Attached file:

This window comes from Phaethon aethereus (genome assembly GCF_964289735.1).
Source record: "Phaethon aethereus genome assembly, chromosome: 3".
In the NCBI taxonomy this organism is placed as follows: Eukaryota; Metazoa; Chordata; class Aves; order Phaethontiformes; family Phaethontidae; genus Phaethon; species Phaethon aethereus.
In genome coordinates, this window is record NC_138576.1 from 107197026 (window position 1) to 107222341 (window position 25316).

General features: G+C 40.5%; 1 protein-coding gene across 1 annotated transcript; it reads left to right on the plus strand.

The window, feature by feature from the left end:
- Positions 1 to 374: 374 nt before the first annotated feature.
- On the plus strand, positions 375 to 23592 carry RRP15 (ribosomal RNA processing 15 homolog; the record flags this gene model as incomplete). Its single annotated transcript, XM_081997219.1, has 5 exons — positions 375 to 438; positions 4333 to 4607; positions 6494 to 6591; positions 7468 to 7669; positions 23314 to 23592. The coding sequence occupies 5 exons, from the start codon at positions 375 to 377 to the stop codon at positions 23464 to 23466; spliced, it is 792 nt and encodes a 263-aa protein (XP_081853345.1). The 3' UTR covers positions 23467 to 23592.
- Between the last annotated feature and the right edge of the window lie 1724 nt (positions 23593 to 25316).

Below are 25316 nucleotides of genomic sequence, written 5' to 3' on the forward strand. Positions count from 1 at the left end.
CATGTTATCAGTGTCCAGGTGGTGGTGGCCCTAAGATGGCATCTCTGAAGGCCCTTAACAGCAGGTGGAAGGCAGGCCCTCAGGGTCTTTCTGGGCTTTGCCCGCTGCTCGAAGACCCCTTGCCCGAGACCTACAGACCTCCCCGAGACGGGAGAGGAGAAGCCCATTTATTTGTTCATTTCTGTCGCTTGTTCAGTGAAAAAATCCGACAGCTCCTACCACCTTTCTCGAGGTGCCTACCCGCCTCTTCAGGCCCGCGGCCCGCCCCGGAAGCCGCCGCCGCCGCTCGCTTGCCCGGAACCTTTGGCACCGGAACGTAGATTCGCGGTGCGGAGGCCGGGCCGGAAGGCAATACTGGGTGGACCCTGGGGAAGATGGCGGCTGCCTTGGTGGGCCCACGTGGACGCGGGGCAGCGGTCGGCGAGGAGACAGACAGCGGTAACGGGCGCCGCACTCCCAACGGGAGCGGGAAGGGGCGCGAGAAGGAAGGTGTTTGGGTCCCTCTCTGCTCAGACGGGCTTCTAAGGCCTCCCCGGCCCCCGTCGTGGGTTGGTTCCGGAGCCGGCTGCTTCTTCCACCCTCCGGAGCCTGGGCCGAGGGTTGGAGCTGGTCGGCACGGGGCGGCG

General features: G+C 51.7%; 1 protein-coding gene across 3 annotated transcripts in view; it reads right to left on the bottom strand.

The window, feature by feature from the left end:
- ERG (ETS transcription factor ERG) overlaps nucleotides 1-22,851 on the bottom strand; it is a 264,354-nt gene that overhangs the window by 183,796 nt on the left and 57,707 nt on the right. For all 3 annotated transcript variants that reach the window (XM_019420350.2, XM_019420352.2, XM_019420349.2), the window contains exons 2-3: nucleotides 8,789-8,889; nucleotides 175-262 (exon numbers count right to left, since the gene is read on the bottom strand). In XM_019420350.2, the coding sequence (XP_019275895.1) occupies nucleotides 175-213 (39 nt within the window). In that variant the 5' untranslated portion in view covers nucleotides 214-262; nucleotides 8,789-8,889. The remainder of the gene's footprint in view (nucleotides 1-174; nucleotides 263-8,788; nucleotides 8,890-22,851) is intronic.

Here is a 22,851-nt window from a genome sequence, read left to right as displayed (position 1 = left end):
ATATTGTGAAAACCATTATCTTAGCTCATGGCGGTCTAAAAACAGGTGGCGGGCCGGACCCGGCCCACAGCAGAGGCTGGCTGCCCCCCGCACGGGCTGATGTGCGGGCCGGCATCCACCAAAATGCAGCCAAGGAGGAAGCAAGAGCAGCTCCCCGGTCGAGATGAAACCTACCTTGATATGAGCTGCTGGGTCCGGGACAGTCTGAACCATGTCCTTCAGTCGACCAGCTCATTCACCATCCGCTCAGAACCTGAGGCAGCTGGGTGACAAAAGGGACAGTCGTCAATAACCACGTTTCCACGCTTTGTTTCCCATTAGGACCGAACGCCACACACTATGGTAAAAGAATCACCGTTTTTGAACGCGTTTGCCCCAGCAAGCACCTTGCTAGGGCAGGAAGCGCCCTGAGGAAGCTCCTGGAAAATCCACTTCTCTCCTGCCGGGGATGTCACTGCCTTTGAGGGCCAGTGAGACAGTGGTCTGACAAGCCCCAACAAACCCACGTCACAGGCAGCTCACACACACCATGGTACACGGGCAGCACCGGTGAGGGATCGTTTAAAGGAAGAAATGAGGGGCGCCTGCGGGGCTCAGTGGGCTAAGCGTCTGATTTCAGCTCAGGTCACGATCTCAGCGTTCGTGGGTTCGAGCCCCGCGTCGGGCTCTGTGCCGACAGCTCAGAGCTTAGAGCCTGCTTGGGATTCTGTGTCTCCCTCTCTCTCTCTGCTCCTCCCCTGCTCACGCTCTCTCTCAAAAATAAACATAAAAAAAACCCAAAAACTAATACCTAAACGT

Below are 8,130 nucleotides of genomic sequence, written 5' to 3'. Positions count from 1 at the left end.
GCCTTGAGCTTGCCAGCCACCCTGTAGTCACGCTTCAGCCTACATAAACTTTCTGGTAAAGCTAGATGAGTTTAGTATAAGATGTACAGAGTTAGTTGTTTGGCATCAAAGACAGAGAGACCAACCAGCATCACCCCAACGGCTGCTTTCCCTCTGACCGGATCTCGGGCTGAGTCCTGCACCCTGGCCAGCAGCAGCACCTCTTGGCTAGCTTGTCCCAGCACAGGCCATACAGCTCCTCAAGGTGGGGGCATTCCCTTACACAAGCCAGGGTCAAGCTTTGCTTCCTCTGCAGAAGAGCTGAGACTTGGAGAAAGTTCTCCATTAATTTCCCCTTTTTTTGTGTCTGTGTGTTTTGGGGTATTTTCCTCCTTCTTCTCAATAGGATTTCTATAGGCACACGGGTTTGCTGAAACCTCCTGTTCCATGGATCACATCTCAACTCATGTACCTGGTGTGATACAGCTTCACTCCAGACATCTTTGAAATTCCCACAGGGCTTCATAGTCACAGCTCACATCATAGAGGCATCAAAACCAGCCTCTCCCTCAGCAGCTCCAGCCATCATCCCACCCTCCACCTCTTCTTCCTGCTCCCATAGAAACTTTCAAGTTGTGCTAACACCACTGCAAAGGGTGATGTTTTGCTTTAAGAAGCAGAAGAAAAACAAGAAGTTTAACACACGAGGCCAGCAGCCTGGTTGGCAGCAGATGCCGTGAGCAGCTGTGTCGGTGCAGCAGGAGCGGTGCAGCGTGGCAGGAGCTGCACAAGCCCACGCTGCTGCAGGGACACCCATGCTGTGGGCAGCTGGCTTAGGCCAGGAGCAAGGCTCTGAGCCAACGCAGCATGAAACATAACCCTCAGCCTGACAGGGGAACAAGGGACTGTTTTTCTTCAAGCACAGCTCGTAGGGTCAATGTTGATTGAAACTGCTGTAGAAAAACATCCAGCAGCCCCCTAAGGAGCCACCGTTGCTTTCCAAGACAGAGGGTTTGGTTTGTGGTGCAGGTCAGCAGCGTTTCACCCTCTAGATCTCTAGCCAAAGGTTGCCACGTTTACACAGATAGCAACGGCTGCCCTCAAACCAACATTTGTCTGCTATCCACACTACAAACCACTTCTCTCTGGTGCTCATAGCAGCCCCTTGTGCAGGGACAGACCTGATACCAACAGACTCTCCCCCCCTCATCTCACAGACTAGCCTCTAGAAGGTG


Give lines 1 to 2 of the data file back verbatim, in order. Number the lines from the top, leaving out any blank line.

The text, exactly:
This window comes from Phaethon aethereus (genome assembly GCF_964289735.1).
Source record: "Phaethon aethereus genome assembly, chromosome: 3".